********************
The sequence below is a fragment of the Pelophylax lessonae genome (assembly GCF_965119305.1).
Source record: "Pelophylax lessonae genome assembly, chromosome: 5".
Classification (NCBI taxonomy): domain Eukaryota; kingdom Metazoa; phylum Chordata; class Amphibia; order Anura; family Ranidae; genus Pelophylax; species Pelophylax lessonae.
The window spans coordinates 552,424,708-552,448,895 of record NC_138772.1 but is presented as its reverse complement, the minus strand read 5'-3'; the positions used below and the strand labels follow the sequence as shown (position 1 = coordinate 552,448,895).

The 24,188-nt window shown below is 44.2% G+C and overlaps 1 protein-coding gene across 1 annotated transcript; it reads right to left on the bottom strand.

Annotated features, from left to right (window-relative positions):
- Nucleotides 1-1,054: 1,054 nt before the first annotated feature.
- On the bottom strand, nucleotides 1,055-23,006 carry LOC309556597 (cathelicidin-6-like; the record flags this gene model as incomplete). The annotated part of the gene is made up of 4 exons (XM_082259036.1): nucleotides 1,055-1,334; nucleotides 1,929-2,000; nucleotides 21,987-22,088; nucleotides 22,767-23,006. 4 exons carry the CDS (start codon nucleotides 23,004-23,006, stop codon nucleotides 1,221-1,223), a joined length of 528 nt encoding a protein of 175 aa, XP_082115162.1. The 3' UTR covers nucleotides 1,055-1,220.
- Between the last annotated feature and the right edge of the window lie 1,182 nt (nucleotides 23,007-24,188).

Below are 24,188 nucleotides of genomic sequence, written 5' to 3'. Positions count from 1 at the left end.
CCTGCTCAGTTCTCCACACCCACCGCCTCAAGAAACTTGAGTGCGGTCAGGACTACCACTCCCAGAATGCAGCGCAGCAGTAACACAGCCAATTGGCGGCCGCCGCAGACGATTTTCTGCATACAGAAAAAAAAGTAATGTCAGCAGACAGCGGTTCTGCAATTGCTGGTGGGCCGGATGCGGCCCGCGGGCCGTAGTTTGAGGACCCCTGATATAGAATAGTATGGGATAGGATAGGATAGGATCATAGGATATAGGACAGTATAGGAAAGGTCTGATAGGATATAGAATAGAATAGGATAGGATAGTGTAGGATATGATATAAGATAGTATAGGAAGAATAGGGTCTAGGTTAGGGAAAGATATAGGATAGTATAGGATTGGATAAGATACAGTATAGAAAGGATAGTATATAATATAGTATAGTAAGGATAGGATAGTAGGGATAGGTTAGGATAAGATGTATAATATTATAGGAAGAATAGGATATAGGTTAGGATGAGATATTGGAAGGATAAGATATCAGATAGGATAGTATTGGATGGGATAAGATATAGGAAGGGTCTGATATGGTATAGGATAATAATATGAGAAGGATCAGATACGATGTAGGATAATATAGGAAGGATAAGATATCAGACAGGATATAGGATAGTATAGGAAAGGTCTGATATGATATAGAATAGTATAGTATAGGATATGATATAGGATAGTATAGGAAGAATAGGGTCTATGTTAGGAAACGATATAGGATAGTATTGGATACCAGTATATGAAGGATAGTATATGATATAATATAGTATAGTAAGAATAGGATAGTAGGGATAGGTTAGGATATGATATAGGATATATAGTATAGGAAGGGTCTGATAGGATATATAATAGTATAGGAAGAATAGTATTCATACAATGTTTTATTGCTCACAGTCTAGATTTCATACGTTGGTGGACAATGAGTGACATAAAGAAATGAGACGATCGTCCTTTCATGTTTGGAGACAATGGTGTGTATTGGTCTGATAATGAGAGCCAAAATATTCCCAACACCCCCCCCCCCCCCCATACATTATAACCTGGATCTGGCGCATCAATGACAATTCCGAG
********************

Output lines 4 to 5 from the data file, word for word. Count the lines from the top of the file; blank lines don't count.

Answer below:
The window spans coordinates 552,424,708-552,448,895 of record NC_138772.1 but is presented as its reverse complement, the minus strand read 5'-3'; the positions used below and the strand labels follow the sequence as shown (position 1 = coordinate 552,448,895).

The 24,188-nt window shown below is 44.2% G+C and overlaps 1 protein-coding gene across 1 annotated transcript; it reads right to left on the bottom strand.